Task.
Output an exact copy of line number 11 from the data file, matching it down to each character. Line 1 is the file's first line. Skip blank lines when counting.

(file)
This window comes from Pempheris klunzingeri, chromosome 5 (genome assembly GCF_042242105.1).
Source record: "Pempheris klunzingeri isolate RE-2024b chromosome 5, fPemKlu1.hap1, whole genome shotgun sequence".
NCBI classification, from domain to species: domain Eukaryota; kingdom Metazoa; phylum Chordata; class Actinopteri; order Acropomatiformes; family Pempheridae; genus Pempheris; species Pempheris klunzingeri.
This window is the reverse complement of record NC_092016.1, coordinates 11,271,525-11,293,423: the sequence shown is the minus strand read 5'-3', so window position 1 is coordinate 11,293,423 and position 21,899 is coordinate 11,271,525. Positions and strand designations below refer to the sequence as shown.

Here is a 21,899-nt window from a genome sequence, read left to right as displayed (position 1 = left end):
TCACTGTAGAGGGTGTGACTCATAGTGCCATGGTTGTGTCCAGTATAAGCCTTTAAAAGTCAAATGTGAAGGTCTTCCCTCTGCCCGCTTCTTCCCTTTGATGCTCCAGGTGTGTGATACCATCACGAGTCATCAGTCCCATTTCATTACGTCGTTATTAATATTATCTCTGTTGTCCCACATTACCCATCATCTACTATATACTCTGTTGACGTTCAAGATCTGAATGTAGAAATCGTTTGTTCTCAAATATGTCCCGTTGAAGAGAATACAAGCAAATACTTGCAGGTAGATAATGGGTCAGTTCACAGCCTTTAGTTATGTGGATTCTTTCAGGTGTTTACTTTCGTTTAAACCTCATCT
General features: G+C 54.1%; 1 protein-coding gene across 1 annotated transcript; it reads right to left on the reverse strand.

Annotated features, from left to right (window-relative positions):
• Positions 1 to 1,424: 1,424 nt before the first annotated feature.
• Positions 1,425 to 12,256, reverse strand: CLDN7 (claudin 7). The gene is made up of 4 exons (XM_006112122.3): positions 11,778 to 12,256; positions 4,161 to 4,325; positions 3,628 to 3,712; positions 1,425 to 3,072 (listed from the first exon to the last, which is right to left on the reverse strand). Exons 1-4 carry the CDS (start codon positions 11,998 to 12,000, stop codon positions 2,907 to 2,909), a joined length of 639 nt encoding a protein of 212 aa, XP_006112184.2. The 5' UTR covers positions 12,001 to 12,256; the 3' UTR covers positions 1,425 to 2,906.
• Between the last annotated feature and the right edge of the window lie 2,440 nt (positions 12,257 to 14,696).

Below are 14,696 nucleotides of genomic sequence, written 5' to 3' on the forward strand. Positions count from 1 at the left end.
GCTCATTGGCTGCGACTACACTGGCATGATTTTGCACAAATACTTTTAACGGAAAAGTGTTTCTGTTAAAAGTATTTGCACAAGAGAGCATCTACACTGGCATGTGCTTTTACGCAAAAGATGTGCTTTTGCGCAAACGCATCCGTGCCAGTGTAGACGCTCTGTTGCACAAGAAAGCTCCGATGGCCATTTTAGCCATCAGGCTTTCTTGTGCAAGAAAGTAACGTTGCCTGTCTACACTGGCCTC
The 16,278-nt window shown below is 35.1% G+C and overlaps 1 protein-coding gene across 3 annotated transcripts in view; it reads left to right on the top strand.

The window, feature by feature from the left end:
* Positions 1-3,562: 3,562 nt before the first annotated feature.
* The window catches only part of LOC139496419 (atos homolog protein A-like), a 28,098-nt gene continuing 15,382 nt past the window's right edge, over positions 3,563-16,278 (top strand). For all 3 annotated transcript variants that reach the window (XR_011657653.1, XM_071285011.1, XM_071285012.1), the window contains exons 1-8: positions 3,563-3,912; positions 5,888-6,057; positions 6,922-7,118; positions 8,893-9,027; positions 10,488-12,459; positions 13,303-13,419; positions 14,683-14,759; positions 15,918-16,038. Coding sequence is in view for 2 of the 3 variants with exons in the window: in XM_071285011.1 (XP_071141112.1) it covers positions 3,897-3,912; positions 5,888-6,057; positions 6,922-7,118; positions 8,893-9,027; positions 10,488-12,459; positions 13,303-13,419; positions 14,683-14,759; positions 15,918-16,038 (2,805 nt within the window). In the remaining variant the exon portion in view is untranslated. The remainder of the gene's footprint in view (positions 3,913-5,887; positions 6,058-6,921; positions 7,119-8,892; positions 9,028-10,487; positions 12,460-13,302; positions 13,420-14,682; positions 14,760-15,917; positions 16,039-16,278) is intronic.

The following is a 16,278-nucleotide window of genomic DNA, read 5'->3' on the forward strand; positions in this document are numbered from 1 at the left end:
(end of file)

• Between the last annotated feature and the right edge of the window lie 2,440 nt (positions 12,257 to 14,696).